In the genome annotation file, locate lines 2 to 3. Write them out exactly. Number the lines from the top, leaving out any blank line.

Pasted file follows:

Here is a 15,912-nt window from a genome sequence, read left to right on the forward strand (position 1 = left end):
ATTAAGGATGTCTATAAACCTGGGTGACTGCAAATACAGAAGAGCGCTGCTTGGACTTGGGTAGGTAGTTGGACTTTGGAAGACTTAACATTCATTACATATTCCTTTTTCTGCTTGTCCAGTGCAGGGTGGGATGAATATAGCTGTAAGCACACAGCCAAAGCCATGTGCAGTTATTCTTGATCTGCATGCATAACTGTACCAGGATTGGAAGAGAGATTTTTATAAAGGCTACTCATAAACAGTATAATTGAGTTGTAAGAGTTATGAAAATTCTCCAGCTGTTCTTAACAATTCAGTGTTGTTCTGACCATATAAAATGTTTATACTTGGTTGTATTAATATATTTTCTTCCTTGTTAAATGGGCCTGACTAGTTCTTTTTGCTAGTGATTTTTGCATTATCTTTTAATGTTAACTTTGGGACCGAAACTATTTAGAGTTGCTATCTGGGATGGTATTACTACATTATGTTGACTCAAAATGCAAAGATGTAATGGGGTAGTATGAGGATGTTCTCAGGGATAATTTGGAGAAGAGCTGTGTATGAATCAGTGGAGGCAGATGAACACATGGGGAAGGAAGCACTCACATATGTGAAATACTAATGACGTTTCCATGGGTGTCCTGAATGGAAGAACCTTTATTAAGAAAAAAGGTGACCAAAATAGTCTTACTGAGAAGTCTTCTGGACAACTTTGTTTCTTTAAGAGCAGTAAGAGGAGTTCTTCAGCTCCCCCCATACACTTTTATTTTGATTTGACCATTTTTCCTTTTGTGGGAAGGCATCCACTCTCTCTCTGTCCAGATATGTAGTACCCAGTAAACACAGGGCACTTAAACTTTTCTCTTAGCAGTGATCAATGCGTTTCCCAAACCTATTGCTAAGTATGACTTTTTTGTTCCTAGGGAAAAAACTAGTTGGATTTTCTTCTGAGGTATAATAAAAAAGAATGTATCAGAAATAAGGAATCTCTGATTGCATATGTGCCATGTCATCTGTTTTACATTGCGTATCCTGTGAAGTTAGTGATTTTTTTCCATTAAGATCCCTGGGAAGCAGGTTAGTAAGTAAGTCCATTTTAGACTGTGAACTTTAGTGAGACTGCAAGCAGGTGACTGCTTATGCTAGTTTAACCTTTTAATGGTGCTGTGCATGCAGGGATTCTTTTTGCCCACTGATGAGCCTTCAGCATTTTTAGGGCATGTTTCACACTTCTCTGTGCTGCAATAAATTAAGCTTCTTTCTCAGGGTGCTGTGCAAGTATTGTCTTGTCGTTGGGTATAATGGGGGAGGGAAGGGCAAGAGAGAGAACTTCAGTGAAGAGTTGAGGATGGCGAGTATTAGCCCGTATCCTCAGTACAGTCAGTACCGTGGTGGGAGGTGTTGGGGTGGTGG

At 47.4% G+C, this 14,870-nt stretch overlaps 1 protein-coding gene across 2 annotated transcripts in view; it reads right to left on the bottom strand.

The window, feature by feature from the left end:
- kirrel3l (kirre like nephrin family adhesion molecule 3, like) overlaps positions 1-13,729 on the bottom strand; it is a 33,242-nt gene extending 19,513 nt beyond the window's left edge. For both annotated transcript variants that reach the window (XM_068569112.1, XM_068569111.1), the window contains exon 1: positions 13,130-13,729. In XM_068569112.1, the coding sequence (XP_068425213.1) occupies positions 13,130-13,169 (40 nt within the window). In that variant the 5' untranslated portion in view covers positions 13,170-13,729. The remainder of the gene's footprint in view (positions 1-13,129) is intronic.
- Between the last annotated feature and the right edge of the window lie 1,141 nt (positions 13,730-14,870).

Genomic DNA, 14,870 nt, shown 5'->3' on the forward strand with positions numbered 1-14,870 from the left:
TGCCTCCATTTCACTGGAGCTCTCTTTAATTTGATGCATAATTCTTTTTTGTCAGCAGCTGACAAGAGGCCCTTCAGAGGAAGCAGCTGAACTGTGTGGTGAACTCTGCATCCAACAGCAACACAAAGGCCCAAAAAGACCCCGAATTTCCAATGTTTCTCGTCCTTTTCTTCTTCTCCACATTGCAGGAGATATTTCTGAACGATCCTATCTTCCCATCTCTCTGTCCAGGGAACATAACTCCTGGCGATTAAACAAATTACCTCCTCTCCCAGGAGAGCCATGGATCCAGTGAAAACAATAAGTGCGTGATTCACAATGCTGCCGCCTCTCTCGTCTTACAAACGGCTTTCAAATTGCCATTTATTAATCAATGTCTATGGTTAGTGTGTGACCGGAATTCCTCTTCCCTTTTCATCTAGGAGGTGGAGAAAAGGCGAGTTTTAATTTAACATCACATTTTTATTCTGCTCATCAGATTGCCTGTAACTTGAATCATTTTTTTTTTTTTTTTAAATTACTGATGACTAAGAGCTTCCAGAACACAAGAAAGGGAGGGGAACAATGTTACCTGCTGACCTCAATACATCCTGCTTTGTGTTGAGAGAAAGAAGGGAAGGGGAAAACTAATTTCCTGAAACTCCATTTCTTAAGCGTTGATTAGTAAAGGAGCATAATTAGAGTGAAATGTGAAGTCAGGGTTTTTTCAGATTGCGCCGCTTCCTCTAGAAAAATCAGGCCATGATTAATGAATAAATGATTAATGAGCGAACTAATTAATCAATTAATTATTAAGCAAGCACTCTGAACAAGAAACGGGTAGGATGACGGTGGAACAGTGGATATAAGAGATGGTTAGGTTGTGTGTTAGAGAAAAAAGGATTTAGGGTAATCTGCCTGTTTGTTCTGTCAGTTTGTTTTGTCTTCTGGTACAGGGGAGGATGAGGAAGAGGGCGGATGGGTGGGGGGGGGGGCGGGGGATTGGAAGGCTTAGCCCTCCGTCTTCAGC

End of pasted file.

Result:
ATTAAGGATGTCTATAAACCTGGGTGACTGCAAATACAGAAGAGCGCTGCTTGGACTTGGGTAGGTAGTTGGACTTTGGAAGACTTAACATTCATTACATATTCCTTTTTCTGCTTGTCCAGTGCAGGGTGGGATGAATATAGCTGTAAGCACACAGCCAAAGCCATGTGCAGTTATTCTTGATCTGCATGCATAACTGTACCAGGATTGGAAGAGAGATTTTTATAAAGGCTACTCATAAACAGTATAATTGAGTTGTAAGAGTTATGAAAATTCTCCAGCTGTTCTTAACAATTCAGTGTTGTTCTGACCATATAAAATGTTTATACTTGGTTGTATTAATATATTTTCTTCCTTGTTAAATGGGCCTGACTAGTTCTTTTTGCTAGTGATTTTTGCATTATCTTTTAATGTTAACTTTGGGACCGAAACTATTTAGAGTTGCTATCTGGGATGGTATTACTACATTATGTTGACTCAAAATGCAAAGATGTAATGGGGTAGTATGAGGATGTTCTCAGGGATAATTTGGAGAAGAGCTGTGTATGAATCAGTGGAGGCAGATGAACACATGGGGAAGGAAGCACTCACATATGTGAAATACTAATGACGTTTCCATGGGTGTCCTGAATGGAAGAACCTTTATTAAGAAAAAAGGTGACCAAAATAGTCTTACTGAGAAGTCTTCTGGACAACTTTGTTTCTTTAAGAGCAGTAAGAGGAGTTCTTCAGCTCCCCCCATACACTTTTATTTTGATTTGACCATTTTTCCTTTTGTGGGAAGGCATCCACTCTCTCTCTGTCCAGATATGTAGTACCCAGTAAACACAGGGCACTTAAACTTTTCTCTTAGCAGTGATCAATGCGTTTCCCAAACCTATTGCTAAGTATGACTTTTTTGTTCCTAGGGAAAAAACTAGTTGGATTTTCTTCTGAGGTATAATAAAAAAGAATGTATCAGAAATAAGGAATCTCTGATTGCATATGTGCCATGTCATCTGTTTTACATTGCGTATCCTGTGAAGTTAGTGATTTTTTTCCATTAAGATCCCTGGGAAGCAGGTTAGTAAGTAAGTCCATTTTAGACTGTGAACTTTAGTGAGACTGCAAGCAGGTGACTGCTTATGCTAGTTTAACCTTTTAATGGTGCTGTGCATGCAGGGATTCTTTTTGCCCACTGATGAGCCTTCAGCATTTTTAGGGCATGTTTCACACTTCTCTGTGCTGCAATAAATTAAGCTTCTTTCTCAGGGTGCTGTGCAAGTATTGTCTTGTCGTTGGGTATAATGGGGGAGGGAAGGGCAAGAGAGAGAACTTCAGTGAAGAGTTGAGGATGGCGAGTATTAGCCCGTATCCTCAGTACAGTCAGTACCGTGGTGGGAGGTGTTGGGGTGGTGG

At 47.4% G+C, this 14,870-nt stretch overlaps 1 protein-coding gene across 2 annotated transcripts in view; it reads right to left on the bottom strand.